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In a rapidly changing society, Indiana University took a pivotal step in the integration of not only African Americans on their team but all around the country. During a spring break trip in 1956, Indiana University baseball brought along African American catcher Eddie Whitehead, which ruffled some feathers in the process. President Herman B. Wells received a lot of backlash for his decision to integrate Whitehead onto the team but ended up being a major influence in integration all around the United States.

  • This article from the Louisville Times perfectly summarizes the troubles and main ideas of the infamous Spring trip to Florida. Due to a gentleman’s agreement, Whitehead was forbidden to play in all games and places except a small integrated school named Florida A&M. In this denial and avoidance of equality, a spark was lit by Herman Wells that would ultimately play a major role in the integration of not just ballplayers, but African American citizens around the US.
  • The photo shown is of the 1956 Indiana University Baseball team that made the historic trip to Florida. Seen in the back right of the image is catcher Eddie Whitehead, and it can also be clearly seen that he is the only African American on the team. I think this photo does an incredible job of representing some of the individual struggles he was forced to go through being the only African American on the team. It only takes 1 domino to make the entire chain fall, and Whitehead was that domino for Herman Wells and Indiana University.

In March of 1956, Indiana University left for a Spring Break trip in Florida in which they brought along African American catcher Eddie Whitehead. Indiana University had a gentleman’s agreement in place with the Universities in Florida that prohibited Whitehead from playing but caused President Herman B. Wells to speak on the matter. Wells was quoted as saying, “it’s outrageous the indignities now being suffered in the South by Eddie Whitehead.” Having someone as big and prominent as Wells to speak in this way was incredibly powerful, but he sure also received plenty of threats and hate mail in the process.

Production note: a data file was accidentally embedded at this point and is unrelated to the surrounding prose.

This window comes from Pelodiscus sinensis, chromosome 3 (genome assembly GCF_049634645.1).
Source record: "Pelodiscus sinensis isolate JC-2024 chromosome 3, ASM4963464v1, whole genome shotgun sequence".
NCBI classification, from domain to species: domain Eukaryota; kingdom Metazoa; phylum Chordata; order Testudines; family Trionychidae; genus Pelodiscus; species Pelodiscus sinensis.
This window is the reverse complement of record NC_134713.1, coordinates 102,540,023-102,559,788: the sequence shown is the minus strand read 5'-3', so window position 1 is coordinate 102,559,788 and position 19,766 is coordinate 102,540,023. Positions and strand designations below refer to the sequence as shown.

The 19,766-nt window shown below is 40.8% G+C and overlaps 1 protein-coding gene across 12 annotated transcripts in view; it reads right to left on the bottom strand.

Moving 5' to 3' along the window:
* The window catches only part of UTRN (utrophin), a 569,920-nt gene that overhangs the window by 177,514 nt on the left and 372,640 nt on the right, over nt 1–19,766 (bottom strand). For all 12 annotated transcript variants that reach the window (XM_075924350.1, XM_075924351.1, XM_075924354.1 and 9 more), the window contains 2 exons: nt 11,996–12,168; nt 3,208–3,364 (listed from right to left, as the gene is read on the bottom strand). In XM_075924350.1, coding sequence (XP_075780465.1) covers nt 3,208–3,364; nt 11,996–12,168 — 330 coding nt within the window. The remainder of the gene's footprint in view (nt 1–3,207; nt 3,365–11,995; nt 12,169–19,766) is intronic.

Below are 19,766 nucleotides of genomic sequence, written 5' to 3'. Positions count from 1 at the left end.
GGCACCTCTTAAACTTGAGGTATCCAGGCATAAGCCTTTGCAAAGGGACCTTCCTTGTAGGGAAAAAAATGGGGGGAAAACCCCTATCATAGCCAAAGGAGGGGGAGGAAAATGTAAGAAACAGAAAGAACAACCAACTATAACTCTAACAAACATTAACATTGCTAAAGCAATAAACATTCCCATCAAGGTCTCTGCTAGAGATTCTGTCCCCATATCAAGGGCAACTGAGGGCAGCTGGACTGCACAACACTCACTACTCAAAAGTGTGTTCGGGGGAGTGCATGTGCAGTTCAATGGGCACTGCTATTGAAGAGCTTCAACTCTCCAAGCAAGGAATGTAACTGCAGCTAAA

Since the trip took place in Florida, some of the affected universities would include Florida A&M, Florida State, and the University of Florida. Against all of the criticism and negative comments, Wells fought for equality and made some pretty incredible strides in doing so. As for the trip itself, Whitehead certainly went through the rough of it. It was reported by the Indianapolis Times that Whitehead had to eat in the kitchen of a specific restaurant, and even had to eat in his car on another occasion, while constantly receiving insults from bystanders and facing the dangers of Jim Crow laws. 

Upon his return, Wells was so infuriated by his treatment in the south that he came out and made some very prominent statements regarding Indiana University’s stance at the time. Wells was quoted as saying, “Indiana is the leader in the nation against segregation in schools as well as athletics.” This is an incredibly strong stance considering where the country was at the time. Jackie Robinson had made his debut less than 10 years earlier, and being a competitive University in the B1G, you need all the admissions and all the top students you can get. In making these statements and making this stance, Wells was stating just home important integration is.

McGrotha, Bill. “'Seems Like I've Always Been Alone'- Whitehead.” The Indianapolis Times

March 27, 1956.

Morrison, Katie, Matthew Meyer, and Dina Kellams. “Hoosier History.” Blogging Hoosier 

History. Indiana University Bloomington, July 23, 2019.

Image Sources(Click to expand)

Louisville Times 3-28-56, Indiana University President's Office records, Collection C213, Indiana University Archives, Bloomington. 3/17/20

"The 1956 baseball team". Indiana University Archives, 3/20/56, Accessed April 17, 2020. hId=10&searchResultIndex=1